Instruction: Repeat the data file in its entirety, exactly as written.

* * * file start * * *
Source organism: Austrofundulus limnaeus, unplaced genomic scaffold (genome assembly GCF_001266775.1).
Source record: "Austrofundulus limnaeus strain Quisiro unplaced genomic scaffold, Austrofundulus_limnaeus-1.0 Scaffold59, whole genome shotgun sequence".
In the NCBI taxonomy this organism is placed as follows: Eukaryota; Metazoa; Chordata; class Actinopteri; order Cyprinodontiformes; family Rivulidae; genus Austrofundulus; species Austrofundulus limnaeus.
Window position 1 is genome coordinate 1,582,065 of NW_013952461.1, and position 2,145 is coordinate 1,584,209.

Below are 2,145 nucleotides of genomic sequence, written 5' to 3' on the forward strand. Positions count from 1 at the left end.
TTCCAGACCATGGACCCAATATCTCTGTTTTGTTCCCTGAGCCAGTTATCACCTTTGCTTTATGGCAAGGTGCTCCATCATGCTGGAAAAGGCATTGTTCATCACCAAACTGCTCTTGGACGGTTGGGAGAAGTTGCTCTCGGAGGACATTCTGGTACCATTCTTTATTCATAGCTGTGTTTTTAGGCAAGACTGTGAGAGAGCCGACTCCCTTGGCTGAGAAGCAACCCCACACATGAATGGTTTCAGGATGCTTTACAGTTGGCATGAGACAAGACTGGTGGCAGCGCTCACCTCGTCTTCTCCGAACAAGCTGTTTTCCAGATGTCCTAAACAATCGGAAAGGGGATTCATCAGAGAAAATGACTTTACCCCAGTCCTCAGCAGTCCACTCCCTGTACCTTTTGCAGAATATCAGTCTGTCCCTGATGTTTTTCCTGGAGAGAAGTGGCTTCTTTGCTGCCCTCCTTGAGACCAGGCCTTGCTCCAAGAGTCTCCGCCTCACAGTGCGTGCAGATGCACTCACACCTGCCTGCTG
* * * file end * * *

Source organism: Austrofundulus limnaeus, unplaced genomic scaffold (genome assembly GCF_001266775.1).
Source record: "Austrofundulus limnaeus strain Quisiro unplaced genomic scaffold, Austrofundulus_limnaeus-1.0 Scaffold59, whole genome shotgun sequence".
In the NCBI taxonomy this organism is placed as follows: Eukaryota; Metazoa; Chordata; class Actinopteri; order Cyprinodontiformes; family Rivulidae; genus Austrofundulus; species Austrofundulus limnaeus.
Window position 1 is genome coordinate 1,582,065 of NW_013952461.1, and position 2,145 is coordinate 1,584,209.

Below are 2,145 nucleotides of genomic sequence, written 5' to 3' on the forward strand. Positions count from 1 at the left end.
TTCCAGACCATGGACCCAATATCTCTGTTTTGTTCCCTGAGCCAGTTATCACCTTTGCTTTATGGCAAGGTGCTCCATCATGCTGGAAAAGGCATTGTTCATCACCAAACTGCTCTTGGACGGTTGGGAGAAGTTGCTCTCGGAGGACATTCTGGTACCATTCTTTATTCATAGCTGTGTTTTTAGGCAAGACTGTGAGAGAGCCGACTCCCTTGGCTGAGAAGCAACCCCACACATGAATGGTTTCAGGATGCTTTACAGTTGGCATGAGACAAGACTGGTGGCAGCGCTCACCTCGTCTTCTCCGAACAAGCTGTTTTCCAGATGTCCTAAACAATCGGAAAGGGGATTCATCAGAGAAAATGACTTTACCCCAGTCCTCAGCAGTCCACTCCCTGTACCTTTTGCAGAATATCAGTCTGTCCCTGATGTTTTTCCTGGAGAGAAGTGGCTTCTTTGCTGCCCTCCTTGAGACCAGGCCTTGCTCCAAGAGTCTCCGCCTCACAGTGCGTGCAGATGCACTCACACCTGCCTGCTG